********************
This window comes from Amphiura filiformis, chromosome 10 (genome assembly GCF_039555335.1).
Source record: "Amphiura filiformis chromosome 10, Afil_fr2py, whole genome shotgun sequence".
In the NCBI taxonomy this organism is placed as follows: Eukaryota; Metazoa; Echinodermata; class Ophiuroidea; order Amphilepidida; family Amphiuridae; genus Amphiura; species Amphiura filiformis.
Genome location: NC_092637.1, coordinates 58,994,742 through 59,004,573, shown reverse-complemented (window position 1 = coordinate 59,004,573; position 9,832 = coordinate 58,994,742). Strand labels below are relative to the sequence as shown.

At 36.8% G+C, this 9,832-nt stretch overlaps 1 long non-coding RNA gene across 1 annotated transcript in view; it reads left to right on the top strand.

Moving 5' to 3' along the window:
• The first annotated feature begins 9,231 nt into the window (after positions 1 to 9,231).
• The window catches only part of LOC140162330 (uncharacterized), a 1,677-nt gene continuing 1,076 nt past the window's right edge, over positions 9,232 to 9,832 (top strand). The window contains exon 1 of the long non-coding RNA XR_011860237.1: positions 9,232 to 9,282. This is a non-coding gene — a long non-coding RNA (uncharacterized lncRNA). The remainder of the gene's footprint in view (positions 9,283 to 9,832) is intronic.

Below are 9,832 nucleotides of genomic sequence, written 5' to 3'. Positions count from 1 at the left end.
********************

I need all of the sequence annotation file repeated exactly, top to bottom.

This window comes from Amphiura filiformis, chromosome 10 (genome assembly GCF_039555335.1).
Source record: "Amphiura filiformis chromosome 10, Afil_fr2py, whole genome shotgun sequence".
In the NCBI taxonomy this organism is placed as follows: Eukaryota; Metazoa; Echinodermata; class Ophiuroidea; order Amphilepidida; family Amphiuridae; genus Amphiura; species Amphiura filiformis.
Genome location: NC_092637.1, coordinates 58,994,742 through 59,004,573, shown reverse-complemented (window position 1 = coordinate 59,004,573; position 9,832 = coordinate 58,994,742). Strand labels below are relative to the sequence as shown.

At 36.8% G+C, this 9,832-nt stretch overlaps 1 long non-coding RNA gene across 1 annotated transcript in view; it reads left to right on the top strand.

Moving 5' to 3' along the window:
• The first annotated feature begins 9,231 nt into the window (after positions 1 to 9,231).
• The window catches only part of LOC140162330 (uncharacterized), a 1,677-nt gene continuing 1,076 nt past the window's right edge, over positions 9,232 to 9,832 (top strand). The window contains exon 1 of the long non-coding RNA XR_011860237.1: positions 9,232 to 9,282. This is a non-coding gene — a long non-coding RNA (uncharacterized lncRNA). The remainder of the gene's footprint in view (positions 9,283 to 9,832) is intronic.

Below are 9,832 nucleotides of genomic sequence, written 5' to 3'. Positions count from 1 at the left end.